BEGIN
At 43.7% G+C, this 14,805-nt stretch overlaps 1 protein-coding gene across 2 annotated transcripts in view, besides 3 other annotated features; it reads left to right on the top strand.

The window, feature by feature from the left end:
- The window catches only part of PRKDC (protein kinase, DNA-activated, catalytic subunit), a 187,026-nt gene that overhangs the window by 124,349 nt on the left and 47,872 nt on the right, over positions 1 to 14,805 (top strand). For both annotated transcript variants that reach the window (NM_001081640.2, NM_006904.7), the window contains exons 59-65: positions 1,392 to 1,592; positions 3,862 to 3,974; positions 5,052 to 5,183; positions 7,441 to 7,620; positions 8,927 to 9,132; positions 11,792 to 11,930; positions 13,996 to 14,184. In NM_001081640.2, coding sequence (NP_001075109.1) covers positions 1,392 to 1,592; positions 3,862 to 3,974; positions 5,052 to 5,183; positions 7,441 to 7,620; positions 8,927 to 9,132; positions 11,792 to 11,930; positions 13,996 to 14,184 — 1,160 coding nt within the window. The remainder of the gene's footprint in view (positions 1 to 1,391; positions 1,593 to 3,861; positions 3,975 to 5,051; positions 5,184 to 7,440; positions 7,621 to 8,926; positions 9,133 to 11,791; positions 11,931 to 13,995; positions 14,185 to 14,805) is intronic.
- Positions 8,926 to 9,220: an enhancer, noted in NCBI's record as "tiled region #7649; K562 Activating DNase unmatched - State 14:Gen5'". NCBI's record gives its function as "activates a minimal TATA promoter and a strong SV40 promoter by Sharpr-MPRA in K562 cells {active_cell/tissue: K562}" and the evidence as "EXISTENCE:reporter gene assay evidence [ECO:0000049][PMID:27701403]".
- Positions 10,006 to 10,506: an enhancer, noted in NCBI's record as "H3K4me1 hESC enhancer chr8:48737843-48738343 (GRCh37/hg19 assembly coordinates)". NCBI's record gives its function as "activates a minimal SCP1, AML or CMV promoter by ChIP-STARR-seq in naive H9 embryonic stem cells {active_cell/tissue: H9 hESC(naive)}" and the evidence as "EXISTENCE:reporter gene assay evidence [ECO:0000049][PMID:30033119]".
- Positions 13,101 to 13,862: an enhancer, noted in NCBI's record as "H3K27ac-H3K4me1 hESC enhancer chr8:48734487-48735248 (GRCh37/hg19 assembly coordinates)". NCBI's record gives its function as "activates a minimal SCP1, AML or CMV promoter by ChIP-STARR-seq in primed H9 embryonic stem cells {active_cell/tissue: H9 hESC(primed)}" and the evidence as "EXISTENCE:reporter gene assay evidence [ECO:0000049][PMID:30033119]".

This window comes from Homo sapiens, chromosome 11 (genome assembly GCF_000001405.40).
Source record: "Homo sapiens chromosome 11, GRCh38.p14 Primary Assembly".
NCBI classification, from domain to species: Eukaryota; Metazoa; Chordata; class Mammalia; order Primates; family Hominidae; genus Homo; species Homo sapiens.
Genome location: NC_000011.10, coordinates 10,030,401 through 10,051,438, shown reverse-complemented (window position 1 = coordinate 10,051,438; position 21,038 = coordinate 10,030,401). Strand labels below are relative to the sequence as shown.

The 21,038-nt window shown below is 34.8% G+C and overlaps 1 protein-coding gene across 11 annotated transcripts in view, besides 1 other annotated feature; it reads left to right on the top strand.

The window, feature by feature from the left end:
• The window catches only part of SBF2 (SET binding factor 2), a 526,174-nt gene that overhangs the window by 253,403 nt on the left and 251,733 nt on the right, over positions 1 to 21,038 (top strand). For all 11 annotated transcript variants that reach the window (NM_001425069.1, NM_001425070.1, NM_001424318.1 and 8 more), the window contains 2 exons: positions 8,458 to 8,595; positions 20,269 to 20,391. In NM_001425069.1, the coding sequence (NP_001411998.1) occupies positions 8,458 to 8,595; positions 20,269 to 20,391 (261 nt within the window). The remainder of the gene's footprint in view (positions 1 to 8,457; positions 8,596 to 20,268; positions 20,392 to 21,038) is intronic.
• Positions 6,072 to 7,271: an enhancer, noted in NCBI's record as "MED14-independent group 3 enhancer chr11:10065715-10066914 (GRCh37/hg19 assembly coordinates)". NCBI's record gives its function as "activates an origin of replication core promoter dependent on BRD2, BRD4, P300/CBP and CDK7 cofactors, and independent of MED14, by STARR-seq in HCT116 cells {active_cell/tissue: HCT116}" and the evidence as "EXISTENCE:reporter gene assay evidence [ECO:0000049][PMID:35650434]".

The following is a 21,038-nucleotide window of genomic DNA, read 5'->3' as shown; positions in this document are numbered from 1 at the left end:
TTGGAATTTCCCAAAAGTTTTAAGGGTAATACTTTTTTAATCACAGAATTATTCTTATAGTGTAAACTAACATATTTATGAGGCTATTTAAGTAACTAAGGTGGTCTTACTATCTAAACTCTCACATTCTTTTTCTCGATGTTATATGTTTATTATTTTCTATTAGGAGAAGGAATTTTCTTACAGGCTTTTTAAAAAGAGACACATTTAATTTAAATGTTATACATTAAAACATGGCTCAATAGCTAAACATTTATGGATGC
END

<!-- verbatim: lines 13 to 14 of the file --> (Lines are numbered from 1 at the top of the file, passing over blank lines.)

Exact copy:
• The window catches only part of SBF2 (SET binding factor 2), a 526,174-nt gene that overhangs the window by 253,403 nt on the left and 251,733 nt on the right, over positions 1 to 21,038 (top strand). For all 11 annotated transcript variants that reach the window (NM_001425069.1, NM_001425070.1, NM_001424318.1 and 8 more), the window contains 2 exons: positions 8,458 to 8,595; positions 20,269 to 20,391. In NM_001425069.1, the coding sequence (NP_001411998.1) occupies positions 8,458 to 8,595; positions 20,269 to 20,391 (261 nt within the window). The remainder of the gene's footprint in view (positions 1 to 8,457; positions 8,596 to 20,268; positions 20,392 to 21,038) is intronic.
• Positions 6,072 to 7,271: an enhancer, noted in NCBI's record as "MED14-independent group 3 enhancer chr11:10065715-10066914 (GRCh37/hg19 assembly coordinates)". NCBI's record gives its function as "activates an origin of replication core promoter dependent on BRD2, BRD4, P300/CBP and CDK7 cofactors, and independent of MED14, by STARR-seq in HCT116 cells {active_cell/tissue: HCT116}" and the evidence as "EXISTENCE:reporter gene assay evidence [ECO:0000049][PMID:35650434]".